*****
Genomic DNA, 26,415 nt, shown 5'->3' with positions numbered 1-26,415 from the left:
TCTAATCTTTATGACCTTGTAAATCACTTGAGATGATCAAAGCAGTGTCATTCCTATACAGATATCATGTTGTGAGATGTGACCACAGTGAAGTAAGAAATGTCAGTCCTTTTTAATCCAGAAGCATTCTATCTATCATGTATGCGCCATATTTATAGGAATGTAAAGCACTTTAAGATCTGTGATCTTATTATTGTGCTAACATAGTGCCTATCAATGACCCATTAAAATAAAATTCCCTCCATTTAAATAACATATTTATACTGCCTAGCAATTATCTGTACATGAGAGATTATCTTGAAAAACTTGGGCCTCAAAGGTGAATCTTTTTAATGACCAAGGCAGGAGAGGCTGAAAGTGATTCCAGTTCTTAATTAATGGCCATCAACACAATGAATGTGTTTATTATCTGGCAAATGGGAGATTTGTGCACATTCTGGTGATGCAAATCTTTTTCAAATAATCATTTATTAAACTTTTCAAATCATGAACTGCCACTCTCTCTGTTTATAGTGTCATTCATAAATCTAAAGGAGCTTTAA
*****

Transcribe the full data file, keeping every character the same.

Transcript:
Genomic DNA, 26,415 nt, shown 5'->3' with positions numbered 1-26,415 from the left:
TCTAATCTTTATGACCTTGTAAATCACTTGAGATGATCAAAGCAGTGTCATTCCTATACAGATATCATGTTGTGAGATGTGACCACAGTGAAGTAAGAAATGTCAGTCCTTTTTAATCCAGAAGCATTCTATCTATCATGTATGCGCCATATTTATAGGAATGTAAAGCACTTTAAGATCTGTGATCTTATTATTGTGCTAACATAGTGCCTATCAATGACCCATTAAAATAAAATTCCCTCCATTTAAATAACATATTTATACTGCCTAGCAATTATCTGTACATGAGAGATTATCTTGAAAAACTTGGGCCTCAAAGGTGAATCTTTTTAATGACCAAGGCAGGAGAGGCTGAAAGTGATTCCAGTTCTTAATTAATGGCCATCAACACAATGAATGTGTTTATTATCTGGCAAATGGGAGATTTGTGCACATTCTGGTGATGCAAATCTTTTTCAAATAATCATTTATTAAACTTTTCAAATCATGAACTGCCACTCTCTCTGTTTATAGTGTCATTCATAAATCTAAAGGAGCTTTAA